Living and working in Thailand has become Ines Caldeira’s lifelong wish, so long that she couldn’t believe her fate when she’s offered the position to head L’Oreal Thailand.
An iconic and global company in its own right, L’Oreal Thailand has been a part of an empire that has shaped and defined the meaning of beauty for 110 years. In Thailand, the company has a strong presence in both the mass and luxury market with 22 brands, many of which you know by name: L’Oreal, Maybelline, Garnier, NYX, Lancome, Biotherm, YSL Beauty, Urban Decay, Giorgio Armani, to name but a few.
“I felt a certain attachment, a strong connectionI I cannot tell exactly. When I looked at my career, I always wanted to come here but I know that Thailand is a really important country for L’Oreal so I knew I need to make some steps in my career before I could fulfill my dream of coming here,” Caldeira recalled her career goal, which always had this little country in Southeast Asia in the pipeline. “So when I was asked if I wanted to come here, I said yes it’s my dream right away.”
Chatting with Prestige in a conference room at L’Oreal Thailand headquarter at Bangkok City Tower, Caldeira is animated when the conversation steers towards her deep, spiritual connection to her current adopted home. Yet, there’s certain, unique kind of authority to her mannerism. She speaks firmly of her beliefs, be it the business and future of beauty, or female empowerment, and nevertheless, the first and youngest female country manager for L’Oreal Portugal has a personality that’s as warm and lively as a Mediterranean sun. Approachable, and altogether inspiring.
Now, as L’Oreal Thailand is set to host the highly-anticipated L’Oréal Thailand Beauty Tech Innovation Show in February, we’re picking her brains about what goes into the making of a great company, beauty tech and female empowerment.
So far, how has life in Thailand been for you?
When I came, my expectation was very high and after one year everything that I thought it would be, it’s become even better. The people are are very friendly, open-minded and very welcoming and it’s not just about the smile which is your trademark. People are extremely helpful and caring. I found a country that’s very spiritual, very calming and has a very good mix of high speed of change, very dynamic, and yet, you can find time to have connection with people. You can have deep conversation and establish a deep relationship.
Where does Thailand stand as a beauty market for L’Oreal?
I’m here at the time when the beauty market being quite sophisticated. The country has emerged in so many aspects, with digital savviness, infrastructures and logistics…a lot of things that are fundamental for this new world of technology. But at the same time, there are still very good focus of growth prospects. It’s semi-emerging / semi-matured countries and the challenges and opportunities are very unique because you still have growth, you still have opportunities, yes, there’s already a high degree of consumer sophistication.
What do you see as factors for the growth of Thai beauty market?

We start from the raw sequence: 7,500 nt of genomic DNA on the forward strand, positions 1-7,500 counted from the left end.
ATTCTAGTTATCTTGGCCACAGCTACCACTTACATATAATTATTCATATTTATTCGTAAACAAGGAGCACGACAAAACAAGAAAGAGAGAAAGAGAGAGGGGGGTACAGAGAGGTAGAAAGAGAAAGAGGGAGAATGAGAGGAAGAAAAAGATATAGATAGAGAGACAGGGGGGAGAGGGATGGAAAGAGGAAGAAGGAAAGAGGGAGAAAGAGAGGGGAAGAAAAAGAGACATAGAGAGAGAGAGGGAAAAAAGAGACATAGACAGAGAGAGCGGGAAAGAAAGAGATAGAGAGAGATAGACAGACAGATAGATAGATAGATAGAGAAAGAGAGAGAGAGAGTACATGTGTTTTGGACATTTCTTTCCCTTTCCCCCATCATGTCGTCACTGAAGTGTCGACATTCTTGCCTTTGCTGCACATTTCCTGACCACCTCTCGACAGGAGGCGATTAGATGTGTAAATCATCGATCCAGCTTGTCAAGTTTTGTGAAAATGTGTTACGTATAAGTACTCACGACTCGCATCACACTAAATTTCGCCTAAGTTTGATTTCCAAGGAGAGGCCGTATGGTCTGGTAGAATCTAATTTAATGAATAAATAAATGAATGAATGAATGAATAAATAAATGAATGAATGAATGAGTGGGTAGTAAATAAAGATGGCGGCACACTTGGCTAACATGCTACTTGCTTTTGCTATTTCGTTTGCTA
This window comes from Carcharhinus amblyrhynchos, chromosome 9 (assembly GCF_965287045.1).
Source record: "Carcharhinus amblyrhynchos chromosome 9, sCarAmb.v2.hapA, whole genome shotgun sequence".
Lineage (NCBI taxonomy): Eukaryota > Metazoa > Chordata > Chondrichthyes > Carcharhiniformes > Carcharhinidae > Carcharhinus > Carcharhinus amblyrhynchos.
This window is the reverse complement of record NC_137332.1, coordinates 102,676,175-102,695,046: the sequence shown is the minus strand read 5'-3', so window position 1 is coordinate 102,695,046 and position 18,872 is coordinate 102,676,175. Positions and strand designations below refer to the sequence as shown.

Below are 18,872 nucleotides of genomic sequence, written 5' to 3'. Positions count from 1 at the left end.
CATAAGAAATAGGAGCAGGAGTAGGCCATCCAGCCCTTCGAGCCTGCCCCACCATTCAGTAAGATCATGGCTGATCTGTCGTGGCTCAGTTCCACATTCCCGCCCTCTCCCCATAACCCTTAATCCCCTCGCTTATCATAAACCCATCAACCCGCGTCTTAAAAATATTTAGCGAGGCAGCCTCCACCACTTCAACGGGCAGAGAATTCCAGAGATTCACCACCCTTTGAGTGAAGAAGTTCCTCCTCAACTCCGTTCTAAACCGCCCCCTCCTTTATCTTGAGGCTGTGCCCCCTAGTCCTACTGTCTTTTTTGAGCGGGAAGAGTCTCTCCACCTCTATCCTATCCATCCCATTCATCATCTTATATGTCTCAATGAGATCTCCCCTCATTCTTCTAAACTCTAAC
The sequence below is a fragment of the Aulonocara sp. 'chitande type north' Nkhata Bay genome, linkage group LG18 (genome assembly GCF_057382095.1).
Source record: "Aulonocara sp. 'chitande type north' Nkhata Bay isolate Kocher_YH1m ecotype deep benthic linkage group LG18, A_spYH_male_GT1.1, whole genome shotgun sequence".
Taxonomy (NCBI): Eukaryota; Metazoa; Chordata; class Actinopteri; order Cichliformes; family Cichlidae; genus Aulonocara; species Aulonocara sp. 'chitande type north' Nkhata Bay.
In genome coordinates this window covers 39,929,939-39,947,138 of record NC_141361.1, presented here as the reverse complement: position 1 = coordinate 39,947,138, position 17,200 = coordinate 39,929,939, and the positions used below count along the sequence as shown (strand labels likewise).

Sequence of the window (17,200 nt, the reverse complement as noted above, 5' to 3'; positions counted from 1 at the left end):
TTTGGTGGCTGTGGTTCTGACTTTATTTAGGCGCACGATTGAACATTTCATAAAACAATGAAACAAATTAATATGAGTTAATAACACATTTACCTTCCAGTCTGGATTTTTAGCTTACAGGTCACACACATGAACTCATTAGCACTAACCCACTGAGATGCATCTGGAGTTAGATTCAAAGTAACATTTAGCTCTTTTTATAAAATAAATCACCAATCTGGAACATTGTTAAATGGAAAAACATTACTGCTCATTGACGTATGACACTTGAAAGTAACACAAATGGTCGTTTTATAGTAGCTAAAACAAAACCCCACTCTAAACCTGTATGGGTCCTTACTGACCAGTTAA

Urbanisation has tremendously increased in the past ten years and that allows for the rise of middle-class mass which will keep developing. The direct consequence of that is, when you transition from rural to urban society, you often have less spending power so you start with (buying) sachets which are non-existent in Europe. More people are exposed to urban environment and to the work and lifestyle and this makes them more exposed to pollution. Then, there are meetings and events where your appearance is very important. Beauty has a big role to play in this lifestyle change.
L’Oreal has been at the forefront of beauty e-commerce revolution in Thailand. How do you think Thailand’s beauty e-commerce industry stand in a global context?
When you think about e-commerce, the most developed country in the world is China, from a technological and platform point of view, but also from the consumer standpoint. If you have China as a benchmark, we’re at baby step here in Thailand but we’re getting there quite quickly. In China, between 40%-45% of the market sales are online and in Thailand, we are about 12%. When you compare with countries in other regions, we’re in the middle but we will keep developing. Why? Because of the consumer’s savviness and the desire for convenience are there. The purchase power, the trust on the system and the platform — these are very good conditions that will allow Thailand to grow. But at L’Oreal, our vision of beauty in the future will be O+O — online and offline. This is because the retail market in Thailand, the bricks and mortar, is super well-developed and this allows great consumer experience, which is not the case in other countries. What we know from other regions is that when the retail is very well-established, the online game tends to be mild. Those conditions make the e-commerce revolution milder, I would say.
Then, you also have greatest online penetration in the region, great adoption of mobile phone, a country that loves to chat and loves social media — those are conditions that allow for e-commerce platforms to explode. So, Thailand has great potential in terms of online growth but there will be more balance between online and offline.